SUAMICO — Aromatic cedar boxes, plaques, decorative bowls, tissue boxes, goblets and many more wood creations by John “Jack” Schindhelm fill tables in his garage.
Schindhelm, a retired teacher, said that he needs to move items, so he can make more.
“There were no craft fairs (due to the pandemic). I still have to stay busy,” he said.
Schindhelm makes items — many featuring engravings through use of a laser — for family and friends and usually sells at craft fairs. He donates the money to his parish religious education program — previously at St. Benedict Parish, Suamico, and now at SS. Edward and Isidore Parish, Flintville, where he and his wife, Linda, are members.
“I don’t even deduct for the materials,” he said.
Schindhelm, who grew up in Appleton, the third of eight children of Robert and Ann Schindhelm, keeps his costs down.
“My dad was conservative, frugal. I inherited that,” he said. “For most of my wood, I saw up logs. My kids bring me old furniture, so most of my materials — other than for my decorative bowls, that’s exotic wood — I don’t have to buy.”
In addition to his financial donations in support of religious education, Schindhelm uses his woodworking skills to give back through item gifts. He is a member of the Knights of Columbus Fr. Al Hietpas Council #6764 at St. Benedict Parish.
“I make plaques for the confirmation and first communicants at St. Benedict,” he said. “They have the name, date, the church and some saying on them.”
The religious education classes are much larger at SS. Edward and Isidore, so he made key chains for the students.
On behalf of the Knights of Columbus, Schindhelm also makes wooden crosses for funerals at St. Benedict. The crosses feature the name of the deceased, date of birth and date of death.
“They put them up on the altar after the funeral,” he explained. “Then, on Nov. 1, they give them to the families. The wood I use is flooring I got from my brother-in-law. It’s hickory, which is very hard.”
Schindhelm, a graduate of UW-Stout, began his education career teaching industrial arts in Hortonville. He then moved on to Neenah, where he taught for 10 years. He worked as a pattern maker at Neenah Foundry for nine years and at a pattern shop in Little Chute for about three years. Schindhelm decided to go back to school at UW-Oshkosh to earn a master’s degree in special education.
“When I got to Oshkosh, I learned that industrial arts was changed to tech ed and there were all kinds of jobs,” he said. “I took a fast track nine credits that summer and got a (teaching) job in Bonduel. I loved it, but I commuted 40 miles. After two years, I got an offer from Kaukauna in (teaching) machine shop, just six miles from my house. I spent my last 13 years teaching there.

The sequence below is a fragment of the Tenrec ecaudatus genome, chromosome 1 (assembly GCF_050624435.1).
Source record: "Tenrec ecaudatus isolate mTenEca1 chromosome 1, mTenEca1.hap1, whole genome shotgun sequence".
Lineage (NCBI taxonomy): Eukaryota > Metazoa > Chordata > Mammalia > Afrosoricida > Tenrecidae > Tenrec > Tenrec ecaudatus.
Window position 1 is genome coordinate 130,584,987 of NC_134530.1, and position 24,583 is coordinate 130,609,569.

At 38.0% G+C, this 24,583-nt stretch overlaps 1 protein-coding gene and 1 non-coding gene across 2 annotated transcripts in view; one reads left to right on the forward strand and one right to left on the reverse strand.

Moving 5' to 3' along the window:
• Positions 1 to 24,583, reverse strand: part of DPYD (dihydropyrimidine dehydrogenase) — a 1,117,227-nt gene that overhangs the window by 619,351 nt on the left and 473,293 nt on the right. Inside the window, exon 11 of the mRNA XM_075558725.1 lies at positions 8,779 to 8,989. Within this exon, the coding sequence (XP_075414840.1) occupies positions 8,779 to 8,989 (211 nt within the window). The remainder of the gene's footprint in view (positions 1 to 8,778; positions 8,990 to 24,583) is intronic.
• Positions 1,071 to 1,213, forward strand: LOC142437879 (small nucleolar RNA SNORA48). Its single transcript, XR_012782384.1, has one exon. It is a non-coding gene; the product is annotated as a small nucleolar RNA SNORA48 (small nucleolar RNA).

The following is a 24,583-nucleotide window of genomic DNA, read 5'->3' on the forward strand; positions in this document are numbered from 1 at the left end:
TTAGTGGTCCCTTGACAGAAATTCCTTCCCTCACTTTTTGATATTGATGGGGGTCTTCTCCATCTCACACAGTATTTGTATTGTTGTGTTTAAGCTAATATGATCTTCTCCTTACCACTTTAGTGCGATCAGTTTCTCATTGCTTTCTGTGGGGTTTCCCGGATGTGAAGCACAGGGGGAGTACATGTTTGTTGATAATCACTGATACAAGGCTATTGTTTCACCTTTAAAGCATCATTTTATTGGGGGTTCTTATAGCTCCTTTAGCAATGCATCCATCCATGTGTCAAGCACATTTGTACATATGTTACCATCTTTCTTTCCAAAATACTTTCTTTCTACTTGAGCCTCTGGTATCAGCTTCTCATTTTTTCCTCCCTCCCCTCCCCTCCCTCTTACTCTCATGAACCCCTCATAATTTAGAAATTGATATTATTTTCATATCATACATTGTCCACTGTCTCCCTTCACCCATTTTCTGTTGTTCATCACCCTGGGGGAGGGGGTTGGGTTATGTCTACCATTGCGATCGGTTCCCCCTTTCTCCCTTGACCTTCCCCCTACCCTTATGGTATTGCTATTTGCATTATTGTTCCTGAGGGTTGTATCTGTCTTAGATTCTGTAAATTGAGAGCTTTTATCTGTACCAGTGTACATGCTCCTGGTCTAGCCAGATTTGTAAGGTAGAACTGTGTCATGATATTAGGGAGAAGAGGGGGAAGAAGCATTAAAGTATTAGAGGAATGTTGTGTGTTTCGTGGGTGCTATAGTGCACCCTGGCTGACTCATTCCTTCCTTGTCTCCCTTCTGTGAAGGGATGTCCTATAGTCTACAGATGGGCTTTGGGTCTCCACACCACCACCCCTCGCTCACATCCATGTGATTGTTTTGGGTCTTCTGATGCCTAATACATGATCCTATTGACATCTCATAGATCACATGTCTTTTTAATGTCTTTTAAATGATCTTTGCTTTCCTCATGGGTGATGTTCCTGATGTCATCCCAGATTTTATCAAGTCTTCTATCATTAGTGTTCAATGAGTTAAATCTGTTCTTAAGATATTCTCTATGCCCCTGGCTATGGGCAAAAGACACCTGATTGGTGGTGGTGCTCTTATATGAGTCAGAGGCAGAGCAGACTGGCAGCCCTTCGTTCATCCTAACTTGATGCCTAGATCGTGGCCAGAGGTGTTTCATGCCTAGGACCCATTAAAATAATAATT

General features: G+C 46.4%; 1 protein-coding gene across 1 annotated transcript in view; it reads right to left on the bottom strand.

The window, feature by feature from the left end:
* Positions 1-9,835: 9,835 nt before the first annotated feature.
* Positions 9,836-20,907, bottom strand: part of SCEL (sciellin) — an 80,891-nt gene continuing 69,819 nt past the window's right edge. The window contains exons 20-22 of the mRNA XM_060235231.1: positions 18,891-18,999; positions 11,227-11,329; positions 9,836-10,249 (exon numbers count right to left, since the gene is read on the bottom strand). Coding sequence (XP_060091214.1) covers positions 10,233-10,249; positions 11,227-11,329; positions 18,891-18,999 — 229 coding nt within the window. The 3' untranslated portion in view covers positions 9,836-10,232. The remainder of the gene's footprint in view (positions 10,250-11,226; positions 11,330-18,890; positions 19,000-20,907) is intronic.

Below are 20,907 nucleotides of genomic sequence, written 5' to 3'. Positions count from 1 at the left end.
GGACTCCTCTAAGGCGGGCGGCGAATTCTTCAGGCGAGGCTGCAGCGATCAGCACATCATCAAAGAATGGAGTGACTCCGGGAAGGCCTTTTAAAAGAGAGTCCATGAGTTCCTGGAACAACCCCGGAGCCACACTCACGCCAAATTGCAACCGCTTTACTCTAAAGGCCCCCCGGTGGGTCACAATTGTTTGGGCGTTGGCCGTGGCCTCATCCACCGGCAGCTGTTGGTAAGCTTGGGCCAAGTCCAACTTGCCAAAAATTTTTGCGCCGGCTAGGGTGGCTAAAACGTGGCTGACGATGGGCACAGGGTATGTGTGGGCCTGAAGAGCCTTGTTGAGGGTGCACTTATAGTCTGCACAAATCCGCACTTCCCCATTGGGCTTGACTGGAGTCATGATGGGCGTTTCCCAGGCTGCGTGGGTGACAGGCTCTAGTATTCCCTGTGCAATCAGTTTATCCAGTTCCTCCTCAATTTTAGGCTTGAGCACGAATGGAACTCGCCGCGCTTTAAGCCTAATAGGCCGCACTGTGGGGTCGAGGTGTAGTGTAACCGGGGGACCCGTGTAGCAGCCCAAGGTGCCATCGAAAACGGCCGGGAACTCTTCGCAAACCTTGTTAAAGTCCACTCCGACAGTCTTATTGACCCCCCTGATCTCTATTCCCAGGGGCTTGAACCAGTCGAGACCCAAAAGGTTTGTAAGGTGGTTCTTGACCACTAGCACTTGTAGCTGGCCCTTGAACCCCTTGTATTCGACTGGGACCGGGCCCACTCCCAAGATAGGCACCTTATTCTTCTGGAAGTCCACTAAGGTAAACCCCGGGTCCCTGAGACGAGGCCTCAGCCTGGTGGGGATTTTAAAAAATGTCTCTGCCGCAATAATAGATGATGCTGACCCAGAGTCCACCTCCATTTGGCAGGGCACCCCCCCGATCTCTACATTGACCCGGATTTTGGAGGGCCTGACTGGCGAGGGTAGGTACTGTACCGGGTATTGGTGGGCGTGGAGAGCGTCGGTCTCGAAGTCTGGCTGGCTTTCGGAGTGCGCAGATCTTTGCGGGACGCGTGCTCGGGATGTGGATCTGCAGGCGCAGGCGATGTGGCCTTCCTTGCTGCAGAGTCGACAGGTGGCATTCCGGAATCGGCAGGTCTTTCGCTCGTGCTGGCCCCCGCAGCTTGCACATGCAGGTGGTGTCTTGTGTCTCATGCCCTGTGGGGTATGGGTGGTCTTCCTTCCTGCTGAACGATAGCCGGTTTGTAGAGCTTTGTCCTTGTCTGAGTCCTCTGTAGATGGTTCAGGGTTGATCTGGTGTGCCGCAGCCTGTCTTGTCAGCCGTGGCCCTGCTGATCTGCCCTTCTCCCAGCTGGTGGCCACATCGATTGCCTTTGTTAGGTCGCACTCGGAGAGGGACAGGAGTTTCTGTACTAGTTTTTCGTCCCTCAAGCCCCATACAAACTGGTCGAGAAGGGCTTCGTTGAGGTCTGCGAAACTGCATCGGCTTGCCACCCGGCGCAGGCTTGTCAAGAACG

“I’ve taught everything except auto mechanics — electronics, power mechanics, graphic arts, woodworking, printing, computers, you name it,” he added.
Schindhelm, whose craftsmanship is also displayed in several pieces of furniture he designed and built for his home and his children’s homes, retired in 2011. In 2006, he and Linda moved to Suamico to live on a lake (Lake Leone). The couple, who have been married for 48 years, have two daughters and a son, and eight grandchildren, ages 17 to 3. While in Appleton, they were members of St. Bernard Parish.
The late Fr. Orville Janssen, founding and longtime pastor at St. Bernard, had a profound effect on Schindhelm’s faith life.
“Listening to him, I guess that’s what really turned me on to the faith,” he said. “Fr. Janssen was a good friend of mine. I went to all of his Bible studies. We were there for more than 35 years.”
Schindhelm taught confirmation at St. Bernard for 10 years and, later, religious education at St. Benedict. His involvement in the Knights of Columbus includes serving as financial secretary. Woodworking is also a form of outreach for Schindhelm.
“The reward is a little bit of pride that I made that,” he said, “but if there is anything that someone needs that I can make out of wood, I will make it out of wood. I love giving things to people.”
Special wood projects have included plaques commemorating the 150-year anniversary of the Diocese of Green Bay and a piece chronicling the history of St. Rose Parish, Clintonville, at the request of Norbertine Fr. Tim Shillcox, pastor.
“I do what I do for two reasons,” he added, “to keep my mind going and body, and because I’m so grateful. I feel so blessed that I’m alive and blessed for my family.”
To contact Schindhelm about a custom made wood product, email [email protected].